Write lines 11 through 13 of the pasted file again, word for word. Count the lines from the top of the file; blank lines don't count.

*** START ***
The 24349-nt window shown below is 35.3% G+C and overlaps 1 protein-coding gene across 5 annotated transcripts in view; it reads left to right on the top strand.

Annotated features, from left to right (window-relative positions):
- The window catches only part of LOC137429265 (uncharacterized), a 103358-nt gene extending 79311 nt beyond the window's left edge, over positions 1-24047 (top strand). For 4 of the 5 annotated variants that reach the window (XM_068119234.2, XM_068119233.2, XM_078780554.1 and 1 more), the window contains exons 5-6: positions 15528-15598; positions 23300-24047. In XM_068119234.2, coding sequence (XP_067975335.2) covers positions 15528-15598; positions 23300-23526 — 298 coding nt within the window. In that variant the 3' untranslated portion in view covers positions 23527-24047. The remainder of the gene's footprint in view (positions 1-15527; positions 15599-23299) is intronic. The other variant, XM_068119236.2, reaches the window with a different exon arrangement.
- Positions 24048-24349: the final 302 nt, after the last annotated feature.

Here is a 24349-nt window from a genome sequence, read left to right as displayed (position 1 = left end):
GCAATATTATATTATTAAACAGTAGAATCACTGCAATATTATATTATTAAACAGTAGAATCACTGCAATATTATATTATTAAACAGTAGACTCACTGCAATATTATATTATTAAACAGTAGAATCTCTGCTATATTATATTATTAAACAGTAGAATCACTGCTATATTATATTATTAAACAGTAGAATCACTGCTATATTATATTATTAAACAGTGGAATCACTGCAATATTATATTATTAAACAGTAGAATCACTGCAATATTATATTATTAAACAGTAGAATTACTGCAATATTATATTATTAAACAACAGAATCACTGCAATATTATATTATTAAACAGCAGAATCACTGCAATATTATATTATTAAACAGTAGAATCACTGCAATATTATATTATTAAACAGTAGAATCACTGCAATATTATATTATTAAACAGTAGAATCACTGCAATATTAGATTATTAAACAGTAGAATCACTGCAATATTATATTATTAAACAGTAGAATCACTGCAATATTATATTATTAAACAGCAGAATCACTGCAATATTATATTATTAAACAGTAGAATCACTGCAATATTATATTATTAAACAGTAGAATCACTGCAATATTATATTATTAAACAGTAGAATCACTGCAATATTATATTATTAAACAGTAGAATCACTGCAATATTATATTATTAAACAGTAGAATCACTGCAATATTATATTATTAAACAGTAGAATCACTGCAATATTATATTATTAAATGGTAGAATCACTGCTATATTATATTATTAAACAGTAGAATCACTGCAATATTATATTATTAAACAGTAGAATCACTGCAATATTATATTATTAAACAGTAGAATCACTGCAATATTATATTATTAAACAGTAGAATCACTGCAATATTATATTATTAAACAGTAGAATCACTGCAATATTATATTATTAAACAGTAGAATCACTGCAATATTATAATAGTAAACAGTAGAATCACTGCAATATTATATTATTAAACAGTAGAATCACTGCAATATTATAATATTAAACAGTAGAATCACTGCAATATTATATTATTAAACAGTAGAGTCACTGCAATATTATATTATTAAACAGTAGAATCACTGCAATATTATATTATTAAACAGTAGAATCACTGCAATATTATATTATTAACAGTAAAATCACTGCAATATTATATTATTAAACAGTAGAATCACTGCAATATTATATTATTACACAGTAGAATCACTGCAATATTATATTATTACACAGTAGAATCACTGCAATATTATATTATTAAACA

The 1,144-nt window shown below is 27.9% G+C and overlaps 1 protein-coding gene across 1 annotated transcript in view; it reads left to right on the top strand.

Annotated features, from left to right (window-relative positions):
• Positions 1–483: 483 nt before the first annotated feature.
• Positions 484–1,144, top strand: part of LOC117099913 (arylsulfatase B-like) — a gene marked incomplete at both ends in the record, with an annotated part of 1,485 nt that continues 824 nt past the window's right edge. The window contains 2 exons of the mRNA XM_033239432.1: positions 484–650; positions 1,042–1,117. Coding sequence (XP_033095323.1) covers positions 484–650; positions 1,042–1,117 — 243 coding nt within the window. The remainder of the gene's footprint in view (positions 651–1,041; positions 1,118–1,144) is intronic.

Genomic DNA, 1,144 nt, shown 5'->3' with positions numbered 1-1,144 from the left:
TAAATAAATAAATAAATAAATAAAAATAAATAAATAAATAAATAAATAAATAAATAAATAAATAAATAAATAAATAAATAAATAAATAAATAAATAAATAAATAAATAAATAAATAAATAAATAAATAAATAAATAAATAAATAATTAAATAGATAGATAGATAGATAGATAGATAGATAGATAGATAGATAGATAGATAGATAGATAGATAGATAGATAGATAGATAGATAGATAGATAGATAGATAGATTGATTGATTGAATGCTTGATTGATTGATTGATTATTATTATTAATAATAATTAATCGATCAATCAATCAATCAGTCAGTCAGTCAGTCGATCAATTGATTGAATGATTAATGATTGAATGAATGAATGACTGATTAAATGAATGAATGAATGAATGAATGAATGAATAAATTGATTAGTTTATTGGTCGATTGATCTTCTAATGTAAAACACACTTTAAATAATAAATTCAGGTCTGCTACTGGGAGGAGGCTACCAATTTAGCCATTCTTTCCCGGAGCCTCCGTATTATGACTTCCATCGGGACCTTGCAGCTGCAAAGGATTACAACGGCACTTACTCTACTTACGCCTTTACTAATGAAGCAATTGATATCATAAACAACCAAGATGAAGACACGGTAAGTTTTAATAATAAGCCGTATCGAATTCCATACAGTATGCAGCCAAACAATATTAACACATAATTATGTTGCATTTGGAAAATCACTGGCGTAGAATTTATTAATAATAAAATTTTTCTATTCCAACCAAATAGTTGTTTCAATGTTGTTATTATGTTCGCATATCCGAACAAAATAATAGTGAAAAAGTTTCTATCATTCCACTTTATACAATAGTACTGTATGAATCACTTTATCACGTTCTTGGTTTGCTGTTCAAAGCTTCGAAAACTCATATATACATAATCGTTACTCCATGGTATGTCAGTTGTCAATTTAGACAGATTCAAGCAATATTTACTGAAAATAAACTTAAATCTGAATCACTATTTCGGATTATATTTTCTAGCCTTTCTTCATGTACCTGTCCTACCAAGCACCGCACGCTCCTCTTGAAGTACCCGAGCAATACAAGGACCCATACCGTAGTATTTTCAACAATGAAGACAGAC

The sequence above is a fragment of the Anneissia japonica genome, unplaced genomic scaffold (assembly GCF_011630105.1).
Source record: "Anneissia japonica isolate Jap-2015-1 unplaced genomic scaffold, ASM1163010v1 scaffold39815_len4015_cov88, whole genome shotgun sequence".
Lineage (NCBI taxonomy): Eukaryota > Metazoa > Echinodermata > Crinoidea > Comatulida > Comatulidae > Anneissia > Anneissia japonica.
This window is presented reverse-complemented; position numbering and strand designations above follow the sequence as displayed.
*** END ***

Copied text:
Genomic DNA, 1,144 nt, shown 5'->3' with positions numbered 1-1,144 from the left:
TAAATAAATAAATAAATAAATAAAAATAAATAAATAAATAAATAAATAAATAAATAAATAAATAAATAAATAAATAAATAAATAAATAAATAAATAAATAAATAAATAAATAAATAAATAAATAAATAAATAAATAAATAAATAATTAAATAGATAGATAGATAGATAGATAGATAGATAGATAGATAGATAGATAGATAGATAGATAGATAGATAGATAGATAGATAGATAGATAGATAGATAGATAGATTGATTGATTGAATGCTTGATTGATTGATTGATTATTATTATTAATAATAATTAATCGATCAATCAATCAATCAGTCAGTCAGTCAGTCGATCAATTGATTGAATGATTAATGATTGAATGAATGAATGACTGATTAAATGAATGAATGAATGAATGAATGAATGAATAAATTGATTAGTTTATTGGTCGATTGATCTTCTAATGTAAAACACACTTTAAATAATAAATTCAGGTCTGCTACTGGGAGGAGGCTACCAATTTAGCCATTCTTTCCCGGAGCCTCCGTATTATGACTTCCATCGGGACCTTGCAGCTGCAAAGGATTACAACGGCACTTACTCTACTTACGCCTTTACTAATGAAGCAATTGATATCATAAACAACCAAGATGAAGACACGGTAAGTTTTAATAATAAGCCGTATCGAATTCCATACAGTATGCAGCCAAACAATATTAACACATAATTATGTTGCATTTGGAAAATCACTGGCGTAGAATTTATTAATAATAAAATTTTTCTATTCCAACCAAATAGTTGTTTCAATGTTGTTATTATGTTCGCATATCCGAACAAAATAATAGTGAAAAAGTTTCTATCATTCCACTTTATACAATAGTACTGTATGAATCACTTTATCACGTTCTTGGTTTGCTGTTCAAAGCTTCGAAAACTCATATATACATAATCGTTACTCCATGGTATGTCAGTTGTCAATTTAGACAGATTCAAGCAATATTTACTGAAAATAAACTTAAATCTGAATCACTATTTCGGATTATATTTTCTAGCCTTTCTTCATGTACCTGTCCTACCAAGCACCGCACGCTCCTCTTGAAGTACCCGAGCAATACAAGGACCCATACCGTAGTATTTTCAACAATGAAGACAGAC

The sequence above is a fragment of the Anneissia japonica genome, unplaced genomic scaffold (assembly GCF_011630105.1).